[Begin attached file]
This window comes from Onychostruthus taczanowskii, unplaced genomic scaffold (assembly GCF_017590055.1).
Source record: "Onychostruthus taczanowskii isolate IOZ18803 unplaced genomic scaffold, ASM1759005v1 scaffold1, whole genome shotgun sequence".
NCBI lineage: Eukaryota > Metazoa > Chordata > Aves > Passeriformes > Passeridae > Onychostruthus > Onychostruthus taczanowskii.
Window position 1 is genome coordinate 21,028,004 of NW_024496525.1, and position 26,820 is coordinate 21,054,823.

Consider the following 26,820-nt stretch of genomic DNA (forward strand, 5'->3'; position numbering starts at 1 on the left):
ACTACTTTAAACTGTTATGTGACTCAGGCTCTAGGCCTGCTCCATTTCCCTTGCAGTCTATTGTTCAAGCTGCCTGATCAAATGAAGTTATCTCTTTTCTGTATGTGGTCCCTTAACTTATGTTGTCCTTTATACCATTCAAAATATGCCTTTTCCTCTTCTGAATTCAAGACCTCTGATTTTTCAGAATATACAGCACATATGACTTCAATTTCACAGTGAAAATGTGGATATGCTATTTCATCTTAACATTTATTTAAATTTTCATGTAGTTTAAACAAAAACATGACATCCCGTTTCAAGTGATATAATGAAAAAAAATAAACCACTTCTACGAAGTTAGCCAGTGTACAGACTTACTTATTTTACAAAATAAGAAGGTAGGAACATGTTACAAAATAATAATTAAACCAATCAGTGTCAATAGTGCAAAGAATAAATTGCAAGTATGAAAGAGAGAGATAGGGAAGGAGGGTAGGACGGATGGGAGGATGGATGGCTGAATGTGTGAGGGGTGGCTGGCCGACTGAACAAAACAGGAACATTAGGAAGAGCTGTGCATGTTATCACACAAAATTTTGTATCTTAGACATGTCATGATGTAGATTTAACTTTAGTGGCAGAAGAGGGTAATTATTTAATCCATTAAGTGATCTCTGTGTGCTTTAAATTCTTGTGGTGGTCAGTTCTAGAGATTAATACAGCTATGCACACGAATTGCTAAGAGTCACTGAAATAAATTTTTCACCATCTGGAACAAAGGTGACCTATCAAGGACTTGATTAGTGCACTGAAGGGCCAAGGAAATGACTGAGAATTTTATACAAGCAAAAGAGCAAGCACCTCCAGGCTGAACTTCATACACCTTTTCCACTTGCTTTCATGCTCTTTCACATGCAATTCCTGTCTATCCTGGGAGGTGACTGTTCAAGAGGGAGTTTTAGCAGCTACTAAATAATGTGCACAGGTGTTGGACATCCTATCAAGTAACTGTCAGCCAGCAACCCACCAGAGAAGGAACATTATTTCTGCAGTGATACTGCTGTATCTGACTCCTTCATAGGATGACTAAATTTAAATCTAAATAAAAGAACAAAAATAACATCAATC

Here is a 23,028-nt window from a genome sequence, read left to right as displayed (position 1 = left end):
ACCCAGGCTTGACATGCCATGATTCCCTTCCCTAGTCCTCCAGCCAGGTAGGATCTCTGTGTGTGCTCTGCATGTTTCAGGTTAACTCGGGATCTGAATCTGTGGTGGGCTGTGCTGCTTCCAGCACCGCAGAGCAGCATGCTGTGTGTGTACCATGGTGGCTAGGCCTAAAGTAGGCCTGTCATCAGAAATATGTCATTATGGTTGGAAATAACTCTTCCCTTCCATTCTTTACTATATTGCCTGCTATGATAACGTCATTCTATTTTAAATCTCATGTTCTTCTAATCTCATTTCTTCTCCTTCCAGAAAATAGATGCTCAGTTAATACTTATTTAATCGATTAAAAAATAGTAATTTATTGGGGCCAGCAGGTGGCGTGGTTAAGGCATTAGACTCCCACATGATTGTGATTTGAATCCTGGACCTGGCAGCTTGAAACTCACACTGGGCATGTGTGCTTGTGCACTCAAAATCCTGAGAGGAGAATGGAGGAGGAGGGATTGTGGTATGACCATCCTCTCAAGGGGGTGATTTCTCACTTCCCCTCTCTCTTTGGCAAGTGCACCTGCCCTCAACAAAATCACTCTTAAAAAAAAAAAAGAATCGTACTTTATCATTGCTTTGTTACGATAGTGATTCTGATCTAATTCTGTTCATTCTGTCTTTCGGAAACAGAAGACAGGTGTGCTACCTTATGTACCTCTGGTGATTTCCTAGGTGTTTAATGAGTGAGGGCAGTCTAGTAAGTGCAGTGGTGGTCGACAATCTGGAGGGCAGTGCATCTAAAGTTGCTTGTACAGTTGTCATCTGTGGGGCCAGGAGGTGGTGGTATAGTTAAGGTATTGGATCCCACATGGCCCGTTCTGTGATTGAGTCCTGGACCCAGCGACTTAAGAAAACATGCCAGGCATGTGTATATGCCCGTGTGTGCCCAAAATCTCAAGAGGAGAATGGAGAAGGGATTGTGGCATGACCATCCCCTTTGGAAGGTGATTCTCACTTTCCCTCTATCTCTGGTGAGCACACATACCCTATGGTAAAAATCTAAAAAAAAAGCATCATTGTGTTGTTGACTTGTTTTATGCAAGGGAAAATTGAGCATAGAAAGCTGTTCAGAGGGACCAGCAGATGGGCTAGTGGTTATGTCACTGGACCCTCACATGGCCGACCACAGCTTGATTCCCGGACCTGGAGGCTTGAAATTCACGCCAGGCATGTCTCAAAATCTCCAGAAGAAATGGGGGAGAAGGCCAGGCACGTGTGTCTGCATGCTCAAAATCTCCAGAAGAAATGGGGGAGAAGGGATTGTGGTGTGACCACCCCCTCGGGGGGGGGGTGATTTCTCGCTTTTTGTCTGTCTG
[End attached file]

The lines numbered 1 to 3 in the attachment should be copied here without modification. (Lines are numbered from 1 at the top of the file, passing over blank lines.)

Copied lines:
This window comes from Onychostruthus taczanowskii, unplaced genomic scaffold (assembly GCF_017590055.1).
Source record: "Onychostruthus taczanowskii isolate IOZ18803 unplaced genomic scaffold, ASM1759005v1 scaffold1, whole genome shotgun sequence".
NCBI lineage: Eukaryota > Metazoa > Chordata > Aves > Passeriformes > Passeridae > Onychostruthus > Onychostruthus taczanowskii.